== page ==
As my Instagram Story says, I was thrilled to have run that fast after a really busy day Wednesday and not much rest. My fastest 5K in Colorado was 22:04 at the Superior 5K this summer – so this marks the first time I’ve gone sub-22 in the 5K at altitude. Knowing that I am usually 30-45 seconds per mile slower at altitude than at sea level means that I am well within range of a sub-20 5K if I can get the conditions right – and I’m so excited about that possibility!

Unfortunately, I don’t think I’m going to be able to do it before the end of 2017, as I don’t have any weekends left in the year that I can travel to race. I tried to see if there would be any random weeknight 5Ks in Florida I could do, but turned up nothing. So, I think I’ll have to settle for knowing my running has significantly improved – but not quite attaining that sub-20 5K time just yet.

I want to end this on a positive note, though, since I finished the race feeling awesome. I’m pretty happy with my splits (6:48, 7:32, and 6:48 again), especially considering I didn’t have a pacing strategy and wasn’t monitoring my watch. The consistency of miles 1 and 3 makes me think that 6:48 is my comfortable pace (and that’s how I felt running it – like it was a little bit challenging but mostly comfy), and I think if I could find a flat course in Colorado, I could definitely sustain 6:48 the whole time – which would put me just about at 21:00, with a little push for the last 0.1 miles. I’m thrilled that I’m now at a point where I could theoretically beat my sea level PR at altitude! I have definitely come a long way in my running this year, and I’m excited to see what I can achieve next.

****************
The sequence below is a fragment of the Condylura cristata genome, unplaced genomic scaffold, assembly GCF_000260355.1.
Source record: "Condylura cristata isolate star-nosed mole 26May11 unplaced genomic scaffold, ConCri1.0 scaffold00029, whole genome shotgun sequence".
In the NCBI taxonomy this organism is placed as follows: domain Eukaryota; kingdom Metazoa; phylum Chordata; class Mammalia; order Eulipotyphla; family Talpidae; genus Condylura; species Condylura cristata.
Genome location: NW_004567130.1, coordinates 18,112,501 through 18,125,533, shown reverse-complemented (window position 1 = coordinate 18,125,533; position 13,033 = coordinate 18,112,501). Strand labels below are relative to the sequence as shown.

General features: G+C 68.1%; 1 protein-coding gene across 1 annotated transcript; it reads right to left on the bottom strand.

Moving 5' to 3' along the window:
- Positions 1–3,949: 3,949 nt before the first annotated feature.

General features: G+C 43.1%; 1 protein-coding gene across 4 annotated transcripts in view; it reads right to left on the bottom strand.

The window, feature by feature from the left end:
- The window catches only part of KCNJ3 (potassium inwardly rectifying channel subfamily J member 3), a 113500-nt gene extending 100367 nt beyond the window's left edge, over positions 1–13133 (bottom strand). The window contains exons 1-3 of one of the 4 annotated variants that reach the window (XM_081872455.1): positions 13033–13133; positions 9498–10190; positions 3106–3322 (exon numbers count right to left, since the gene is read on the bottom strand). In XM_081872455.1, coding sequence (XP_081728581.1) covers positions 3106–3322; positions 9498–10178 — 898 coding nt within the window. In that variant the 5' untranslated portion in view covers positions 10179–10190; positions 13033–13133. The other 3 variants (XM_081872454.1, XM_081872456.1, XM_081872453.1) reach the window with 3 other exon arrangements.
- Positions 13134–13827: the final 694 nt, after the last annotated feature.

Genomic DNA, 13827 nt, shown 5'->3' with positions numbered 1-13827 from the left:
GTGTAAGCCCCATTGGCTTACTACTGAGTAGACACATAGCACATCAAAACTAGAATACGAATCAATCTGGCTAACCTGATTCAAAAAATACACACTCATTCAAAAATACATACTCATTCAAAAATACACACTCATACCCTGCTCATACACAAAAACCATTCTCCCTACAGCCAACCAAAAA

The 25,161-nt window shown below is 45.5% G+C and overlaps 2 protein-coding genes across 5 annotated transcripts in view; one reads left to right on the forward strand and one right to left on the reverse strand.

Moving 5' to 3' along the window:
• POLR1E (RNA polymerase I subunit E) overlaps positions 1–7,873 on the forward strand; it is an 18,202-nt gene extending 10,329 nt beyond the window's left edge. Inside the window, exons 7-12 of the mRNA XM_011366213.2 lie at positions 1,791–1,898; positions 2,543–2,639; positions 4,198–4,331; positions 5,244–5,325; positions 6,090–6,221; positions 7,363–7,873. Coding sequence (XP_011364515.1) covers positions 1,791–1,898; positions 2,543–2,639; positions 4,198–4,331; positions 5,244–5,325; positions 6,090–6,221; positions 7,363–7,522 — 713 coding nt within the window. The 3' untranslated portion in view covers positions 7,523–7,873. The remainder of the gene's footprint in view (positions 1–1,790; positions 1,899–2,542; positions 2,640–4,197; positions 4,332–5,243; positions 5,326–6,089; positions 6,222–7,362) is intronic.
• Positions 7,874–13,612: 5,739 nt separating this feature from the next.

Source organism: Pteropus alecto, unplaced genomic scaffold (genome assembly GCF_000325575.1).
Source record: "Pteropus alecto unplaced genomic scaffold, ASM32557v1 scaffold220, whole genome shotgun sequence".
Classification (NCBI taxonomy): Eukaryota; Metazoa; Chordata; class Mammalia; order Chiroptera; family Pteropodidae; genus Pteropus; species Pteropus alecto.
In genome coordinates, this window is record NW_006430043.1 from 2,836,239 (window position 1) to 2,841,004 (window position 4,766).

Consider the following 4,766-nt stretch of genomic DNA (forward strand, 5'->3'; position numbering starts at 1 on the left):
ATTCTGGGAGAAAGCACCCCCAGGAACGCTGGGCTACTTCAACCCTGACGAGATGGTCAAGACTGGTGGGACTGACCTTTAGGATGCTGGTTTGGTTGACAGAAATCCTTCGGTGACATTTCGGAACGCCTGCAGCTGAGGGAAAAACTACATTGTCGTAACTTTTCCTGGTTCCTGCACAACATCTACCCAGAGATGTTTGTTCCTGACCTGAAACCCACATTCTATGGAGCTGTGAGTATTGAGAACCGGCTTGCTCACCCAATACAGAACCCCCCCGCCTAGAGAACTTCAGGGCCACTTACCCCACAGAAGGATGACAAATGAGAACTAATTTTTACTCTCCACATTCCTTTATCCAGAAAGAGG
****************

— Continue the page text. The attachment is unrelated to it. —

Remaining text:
Race stats:
Distance: 3.1 miles
Time: 21:23
Pace: 6:53/mile